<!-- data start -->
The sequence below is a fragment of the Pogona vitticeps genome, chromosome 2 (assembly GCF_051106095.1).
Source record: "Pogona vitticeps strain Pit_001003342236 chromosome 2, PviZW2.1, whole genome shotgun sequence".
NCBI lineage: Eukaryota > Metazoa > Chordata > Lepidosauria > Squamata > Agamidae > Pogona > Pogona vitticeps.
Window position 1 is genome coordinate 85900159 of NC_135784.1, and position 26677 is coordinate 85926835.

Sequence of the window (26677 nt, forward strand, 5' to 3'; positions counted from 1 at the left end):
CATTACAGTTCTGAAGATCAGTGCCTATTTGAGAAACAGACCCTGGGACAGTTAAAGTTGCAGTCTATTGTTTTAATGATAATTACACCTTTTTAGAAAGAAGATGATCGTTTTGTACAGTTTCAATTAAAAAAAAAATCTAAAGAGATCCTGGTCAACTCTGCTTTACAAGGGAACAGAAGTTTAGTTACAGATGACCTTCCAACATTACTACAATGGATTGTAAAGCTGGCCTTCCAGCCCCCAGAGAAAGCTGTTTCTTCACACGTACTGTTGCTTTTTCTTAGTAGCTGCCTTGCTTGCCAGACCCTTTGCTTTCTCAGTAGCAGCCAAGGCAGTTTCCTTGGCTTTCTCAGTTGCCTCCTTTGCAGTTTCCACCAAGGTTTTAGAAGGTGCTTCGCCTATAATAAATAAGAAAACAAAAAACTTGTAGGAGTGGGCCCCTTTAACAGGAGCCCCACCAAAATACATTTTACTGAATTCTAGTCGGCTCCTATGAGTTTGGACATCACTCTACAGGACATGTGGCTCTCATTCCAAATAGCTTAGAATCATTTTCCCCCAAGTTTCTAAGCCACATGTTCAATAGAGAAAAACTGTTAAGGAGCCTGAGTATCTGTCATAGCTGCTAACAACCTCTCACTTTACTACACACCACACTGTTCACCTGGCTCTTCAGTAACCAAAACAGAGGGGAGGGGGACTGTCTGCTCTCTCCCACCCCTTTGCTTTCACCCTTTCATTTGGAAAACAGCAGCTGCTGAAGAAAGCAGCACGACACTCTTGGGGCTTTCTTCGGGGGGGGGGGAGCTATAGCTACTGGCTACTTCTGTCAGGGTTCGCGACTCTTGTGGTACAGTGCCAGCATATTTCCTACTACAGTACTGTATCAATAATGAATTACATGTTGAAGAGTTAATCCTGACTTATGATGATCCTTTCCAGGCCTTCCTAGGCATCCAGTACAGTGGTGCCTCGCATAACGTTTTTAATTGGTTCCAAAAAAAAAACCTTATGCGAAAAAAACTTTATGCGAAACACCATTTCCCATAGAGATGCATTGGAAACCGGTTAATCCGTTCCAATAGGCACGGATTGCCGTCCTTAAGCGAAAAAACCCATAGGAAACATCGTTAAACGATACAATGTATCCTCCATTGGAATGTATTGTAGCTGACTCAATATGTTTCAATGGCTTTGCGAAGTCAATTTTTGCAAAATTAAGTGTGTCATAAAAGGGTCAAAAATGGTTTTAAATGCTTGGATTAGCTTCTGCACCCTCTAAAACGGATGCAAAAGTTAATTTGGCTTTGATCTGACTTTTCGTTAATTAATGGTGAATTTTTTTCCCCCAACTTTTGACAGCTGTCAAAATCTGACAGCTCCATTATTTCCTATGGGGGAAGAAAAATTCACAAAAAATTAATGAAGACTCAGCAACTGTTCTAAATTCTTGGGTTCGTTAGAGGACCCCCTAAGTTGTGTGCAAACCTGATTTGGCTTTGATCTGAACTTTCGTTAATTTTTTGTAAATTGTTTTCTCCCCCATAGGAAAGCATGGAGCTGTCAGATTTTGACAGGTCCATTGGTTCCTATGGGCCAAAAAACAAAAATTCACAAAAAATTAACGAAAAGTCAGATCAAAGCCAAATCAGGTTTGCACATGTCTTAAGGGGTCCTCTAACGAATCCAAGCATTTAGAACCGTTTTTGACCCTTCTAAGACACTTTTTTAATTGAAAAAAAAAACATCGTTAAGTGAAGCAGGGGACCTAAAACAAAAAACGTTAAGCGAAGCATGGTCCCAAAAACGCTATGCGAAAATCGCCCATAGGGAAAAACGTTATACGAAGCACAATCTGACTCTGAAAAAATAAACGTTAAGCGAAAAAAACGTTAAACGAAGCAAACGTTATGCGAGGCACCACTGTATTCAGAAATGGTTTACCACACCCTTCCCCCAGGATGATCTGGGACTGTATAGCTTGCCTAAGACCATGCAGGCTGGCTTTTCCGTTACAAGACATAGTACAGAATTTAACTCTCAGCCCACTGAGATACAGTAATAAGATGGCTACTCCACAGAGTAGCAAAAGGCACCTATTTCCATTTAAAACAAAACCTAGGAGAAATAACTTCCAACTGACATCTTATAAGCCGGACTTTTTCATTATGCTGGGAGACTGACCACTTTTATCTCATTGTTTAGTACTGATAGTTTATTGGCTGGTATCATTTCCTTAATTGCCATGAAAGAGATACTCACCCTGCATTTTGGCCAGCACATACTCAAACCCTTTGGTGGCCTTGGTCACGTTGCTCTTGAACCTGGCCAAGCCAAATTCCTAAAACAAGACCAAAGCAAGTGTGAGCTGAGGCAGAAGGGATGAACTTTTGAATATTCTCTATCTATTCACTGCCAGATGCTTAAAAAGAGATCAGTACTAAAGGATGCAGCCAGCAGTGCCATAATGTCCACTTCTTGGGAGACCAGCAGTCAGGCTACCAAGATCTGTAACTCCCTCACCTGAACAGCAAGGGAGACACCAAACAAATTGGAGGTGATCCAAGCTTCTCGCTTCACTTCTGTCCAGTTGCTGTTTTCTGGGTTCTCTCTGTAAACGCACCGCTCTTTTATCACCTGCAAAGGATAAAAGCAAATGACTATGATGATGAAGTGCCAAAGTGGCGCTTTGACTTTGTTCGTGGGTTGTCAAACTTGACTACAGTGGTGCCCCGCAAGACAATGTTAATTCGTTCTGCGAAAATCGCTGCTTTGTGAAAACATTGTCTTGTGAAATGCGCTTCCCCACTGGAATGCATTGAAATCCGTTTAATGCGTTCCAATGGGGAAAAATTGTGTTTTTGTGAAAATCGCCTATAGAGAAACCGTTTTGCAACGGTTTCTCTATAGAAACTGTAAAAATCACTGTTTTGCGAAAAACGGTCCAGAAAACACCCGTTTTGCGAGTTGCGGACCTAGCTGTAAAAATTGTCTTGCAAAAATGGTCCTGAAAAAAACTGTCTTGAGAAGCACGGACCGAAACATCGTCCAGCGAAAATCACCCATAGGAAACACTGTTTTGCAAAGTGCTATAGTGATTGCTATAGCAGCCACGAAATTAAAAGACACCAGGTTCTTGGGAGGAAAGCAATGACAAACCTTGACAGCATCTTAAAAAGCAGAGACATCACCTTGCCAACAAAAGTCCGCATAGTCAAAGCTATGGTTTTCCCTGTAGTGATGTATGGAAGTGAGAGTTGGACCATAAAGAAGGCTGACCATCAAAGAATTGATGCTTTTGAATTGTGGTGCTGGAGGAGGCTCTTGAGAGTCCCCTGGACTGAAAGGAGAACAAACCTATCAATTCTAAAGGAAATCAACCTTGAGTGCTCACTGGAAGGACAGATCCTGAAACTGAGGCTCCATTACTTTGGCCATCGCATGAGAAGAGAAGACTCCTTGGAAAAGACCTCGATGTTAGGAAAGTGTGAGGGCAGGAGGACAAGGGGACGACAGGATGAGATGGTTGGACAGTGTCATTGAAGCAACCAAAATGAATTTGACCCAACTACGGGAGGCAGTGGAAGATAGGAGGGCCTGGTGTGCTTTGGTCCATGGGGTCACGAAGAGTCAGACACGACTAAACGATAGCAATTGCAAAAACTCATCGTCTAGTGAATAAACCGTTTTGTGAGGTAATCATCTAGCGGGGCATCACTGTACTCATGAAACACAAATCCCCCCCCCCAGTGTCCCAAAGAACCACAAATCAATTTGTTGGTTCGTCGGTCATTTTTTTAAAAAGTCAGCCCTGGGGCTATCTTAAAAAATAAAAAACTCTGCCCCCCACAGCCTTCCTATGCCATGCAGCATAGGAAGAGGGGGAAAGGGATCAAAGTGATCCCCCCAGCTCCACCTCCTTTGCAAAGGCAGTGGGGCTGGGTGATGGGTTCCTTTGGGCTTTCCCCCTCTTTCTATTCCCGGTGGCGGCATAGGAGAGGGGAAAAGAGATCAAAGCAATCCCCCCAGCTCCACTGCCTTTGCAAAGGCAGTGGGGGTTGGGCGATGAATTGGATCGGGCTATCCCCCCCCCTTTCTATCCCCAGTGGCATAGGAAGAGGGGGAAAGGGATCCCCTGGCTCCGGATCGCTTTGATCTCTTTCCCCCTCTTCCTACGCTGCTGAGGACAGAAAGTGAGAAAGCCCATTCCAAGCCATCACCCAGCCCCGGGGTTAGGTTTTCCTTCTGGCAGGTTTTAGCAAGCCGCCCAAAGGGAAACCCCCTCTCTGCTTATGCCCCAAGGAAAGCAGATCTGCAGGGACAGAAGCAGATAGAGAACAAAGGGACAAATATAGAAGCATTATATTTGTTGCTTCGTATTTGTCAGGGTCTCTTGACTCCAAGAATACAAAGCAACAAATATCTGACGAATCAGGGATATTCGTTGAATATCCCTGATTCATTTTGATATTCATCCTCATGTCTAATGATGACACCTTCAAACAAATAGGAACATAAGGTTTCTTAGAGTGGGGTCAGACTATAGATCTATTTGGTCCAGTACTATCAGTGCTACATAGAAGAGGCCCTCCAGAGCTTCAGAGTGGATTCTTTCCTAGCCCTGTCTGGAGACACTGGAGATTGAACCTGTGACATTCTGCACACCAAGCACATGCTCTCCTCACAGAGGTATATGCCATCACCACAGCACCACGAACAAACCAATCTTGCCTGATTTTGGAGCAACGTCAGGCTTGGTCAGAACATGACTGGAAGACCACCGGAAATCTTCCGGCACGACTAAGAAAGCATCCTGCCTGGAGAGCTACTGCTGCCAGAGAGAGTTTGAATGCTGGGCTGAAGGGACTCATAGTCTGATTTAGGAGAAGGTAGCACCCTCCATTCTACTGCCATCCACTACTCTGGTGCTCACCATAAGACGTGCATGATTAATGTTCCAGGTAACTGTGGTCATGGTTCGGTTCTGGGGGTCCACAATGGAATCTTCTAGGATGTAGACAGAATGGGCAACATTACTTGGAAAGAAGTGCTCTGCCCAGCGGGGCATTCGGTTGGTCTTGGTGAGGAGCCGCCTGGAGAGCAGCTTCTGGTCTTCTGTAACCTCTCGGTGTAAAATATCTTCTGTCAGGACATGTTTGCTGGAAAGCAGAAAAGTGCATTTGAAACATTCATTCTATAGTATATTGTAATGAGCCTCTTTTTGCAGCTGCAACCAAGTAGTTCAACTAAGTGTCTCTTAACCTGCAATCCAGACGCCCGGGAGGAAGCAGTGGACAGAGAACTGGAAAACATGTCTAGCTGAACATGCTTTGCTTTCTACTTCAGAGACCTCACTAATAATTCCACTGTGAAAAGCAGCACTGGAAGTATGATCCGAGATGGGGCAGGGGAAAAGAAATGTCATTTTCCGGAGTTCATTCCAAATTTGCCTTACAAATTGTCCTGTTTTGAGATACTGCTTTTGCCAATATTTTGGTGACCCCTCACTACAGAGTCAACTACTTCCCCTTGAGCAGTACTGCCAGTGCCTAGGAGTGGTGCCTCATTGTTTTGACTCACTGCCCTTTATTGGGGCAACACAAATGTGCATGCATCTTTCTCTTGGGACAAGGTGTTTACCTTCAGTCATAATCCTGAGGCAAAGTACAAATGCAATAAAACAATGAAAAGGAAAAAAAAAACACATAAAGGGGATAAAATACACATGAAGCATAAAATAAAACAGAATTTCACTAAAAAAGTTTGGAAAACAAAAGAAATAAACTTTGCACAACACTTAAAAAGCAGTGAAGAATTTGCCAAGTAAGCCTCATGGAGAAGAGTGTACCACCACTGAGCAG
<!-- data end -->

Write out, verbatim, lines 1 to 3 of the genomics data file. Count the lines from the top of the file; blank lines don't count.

The sequence below is a fragment of the Pogona vitticeps genome, chromosome 2 (assembly GCF_051106095.1).
Source record: "Pogona vitticeps strain Pit_001003342236 chromosome 2, PviZW2.1, whole genome shotgun sequence".
NCBI lineage: Eukaryota > Metazoa > Chordata > Lepidosauria > Squamata > Agamidae > Pogona > Pogona vitticeps.